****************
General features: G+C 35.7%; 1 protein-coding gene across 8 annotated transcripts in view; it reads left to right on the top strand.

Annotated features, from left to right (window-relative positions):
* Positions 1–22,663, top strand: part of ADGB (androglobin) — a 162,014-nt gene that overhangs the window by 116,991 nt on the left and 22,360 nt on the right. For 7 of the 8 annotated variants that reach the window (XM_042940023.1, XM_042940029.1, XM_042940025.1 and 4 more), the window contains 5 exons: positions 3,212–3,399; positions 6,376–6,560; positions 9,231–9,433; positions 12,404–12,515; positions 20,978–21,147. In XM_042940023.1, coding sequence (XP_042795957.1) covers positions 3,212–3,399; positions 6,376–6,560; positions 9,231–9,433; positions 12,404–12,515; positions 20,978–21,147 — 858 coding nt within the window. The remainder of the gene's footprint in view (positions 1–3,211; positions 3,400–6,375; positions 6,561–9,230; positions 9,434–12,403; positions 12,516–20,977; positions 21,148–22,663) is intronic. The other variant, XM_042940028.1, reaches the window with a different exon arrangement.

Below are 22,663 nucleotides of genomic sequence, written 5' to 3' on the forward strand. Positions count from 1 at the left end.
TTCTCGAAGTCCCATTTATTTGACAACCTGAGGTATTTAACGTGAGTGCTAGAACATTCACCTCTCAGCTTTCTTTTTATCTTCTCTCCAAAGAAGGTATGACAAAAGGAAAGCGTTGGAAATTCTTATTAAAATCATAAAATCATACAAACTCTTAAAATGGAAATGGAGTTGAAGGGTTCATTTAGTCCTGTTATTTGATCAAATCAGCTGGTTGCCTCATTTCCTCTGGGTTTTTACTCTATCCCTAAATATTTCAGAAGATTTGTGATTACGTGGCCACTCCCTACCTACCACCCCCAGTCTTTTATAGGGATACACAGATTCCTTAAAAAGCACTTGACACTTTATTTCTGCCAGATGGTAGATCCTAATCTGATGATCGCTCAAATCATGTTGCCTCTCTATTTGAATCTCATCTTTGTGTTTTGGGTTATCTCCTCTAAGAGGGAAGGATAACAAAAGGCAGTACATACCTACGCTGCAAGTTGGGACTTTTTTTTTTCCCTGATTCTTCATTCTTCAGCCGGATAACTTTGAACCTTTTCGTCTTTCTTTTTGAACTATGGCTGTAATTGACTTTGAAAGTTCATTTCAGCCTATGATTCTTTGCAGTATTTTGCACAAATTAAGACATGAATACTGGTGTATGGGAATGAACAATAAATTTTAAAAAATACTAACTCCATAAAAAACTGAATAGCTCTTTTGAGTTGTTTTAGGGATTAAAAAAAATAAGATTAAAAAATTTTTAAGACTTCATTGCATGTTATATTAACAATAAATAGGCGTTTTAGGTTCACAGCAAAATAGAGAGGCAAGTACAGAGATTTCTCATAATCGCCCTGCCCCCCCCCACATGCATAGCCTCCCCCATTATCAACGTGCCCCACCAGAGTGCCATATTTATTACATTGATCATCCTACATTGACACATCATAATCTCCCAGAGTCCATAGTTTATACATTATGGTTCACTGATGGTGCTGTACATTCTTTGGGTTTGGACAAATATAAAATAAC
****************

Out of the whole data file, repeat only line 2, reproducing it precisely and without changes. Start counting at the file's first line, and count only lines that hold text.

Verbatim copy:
Annotated features, from left to right (window-relative positions):